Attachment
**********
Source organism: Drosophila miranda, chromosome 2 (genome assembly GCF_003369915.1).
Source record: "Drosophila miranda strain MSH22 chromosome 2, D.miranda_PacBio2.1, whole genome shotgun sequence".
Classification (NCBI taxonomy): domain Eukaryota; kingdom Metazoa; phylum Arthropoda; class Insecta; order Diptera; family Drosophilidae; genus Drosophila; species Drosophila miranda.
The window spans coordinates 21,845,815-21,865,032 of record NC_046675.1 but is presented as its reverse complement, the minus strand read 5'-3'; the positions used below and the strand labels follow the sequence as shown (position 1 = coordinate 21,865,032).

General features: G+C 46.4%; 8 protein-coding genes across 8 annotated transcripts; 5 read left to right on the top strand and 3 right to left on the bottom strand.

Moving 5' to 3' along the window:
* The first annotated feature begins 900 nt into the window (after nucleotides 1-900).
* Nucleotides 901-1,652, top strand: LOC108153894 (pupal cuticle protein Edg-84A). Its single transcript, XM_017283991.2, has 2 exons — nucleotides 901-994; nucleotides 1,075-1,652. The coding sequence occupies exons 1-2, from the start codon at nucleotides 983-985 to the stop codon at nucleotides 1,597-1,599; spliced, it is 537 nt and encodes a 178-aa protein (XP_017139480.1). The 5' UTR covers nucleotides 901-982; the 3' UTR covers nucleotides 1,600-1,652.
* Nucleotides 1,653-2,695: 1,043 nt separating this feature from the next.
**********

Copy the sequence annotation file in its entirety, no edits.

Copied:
Source organism: Drosophila miranda, chromosome 2 (genome assembly GCF_003369915.1).
Source record: "Drosophila miranda strain MSH22 chromosome 2, D.miranda_PacBio2.1, whole genome shotgun sequence".
Classification (NCBI taxonomy): domain Eukaryota; kingdom Metazoa; phylum Arthropoda; class Insecta; order Diptera; family Drosophilidae; genus Drosophila; species Drosophila miranda.
The window spans coordinates 21,845,815-21,865,032 of record NC_046675.1 but is presented as its reverse complement, the minus strand read 5'-3'; the positions used below and the strand labels follow the sequence as shown (position 1 = coordinate 21,865,032).

General features: G+C 46.4%; 8 protein-coding genes across 8 annotated transcripts; 5 read left to right on the top strand and 3 right to left on the bottom strand.

Moving 5' to 3' along the window:
* The first annotated feature begins 900 nt into the window (after nucleotides 1-900).
* Nucleotides 901-1,652, top strand: LOC108153894 (pupal cuticle protein Edg-84A). Its single transcript, XM_017283991.2, has 2 exons — nucleotides 901-994; nucleotides 1,075-1,652. The coding sequence occupies exons 1-2, from the start codon at nucleotides 983-985 to the stop codon at nucleotides 1,597-1,599; spliced, it is 537 nt and encodes a 178-aa protein (XP_017139480.1). The 5' UTR covers nucleotides 901-982; the 3' UTR covers nucleotides 1,600-1,652.
* Nucleotides 1,653-2,695: 1,043 nt separating this feature from the next.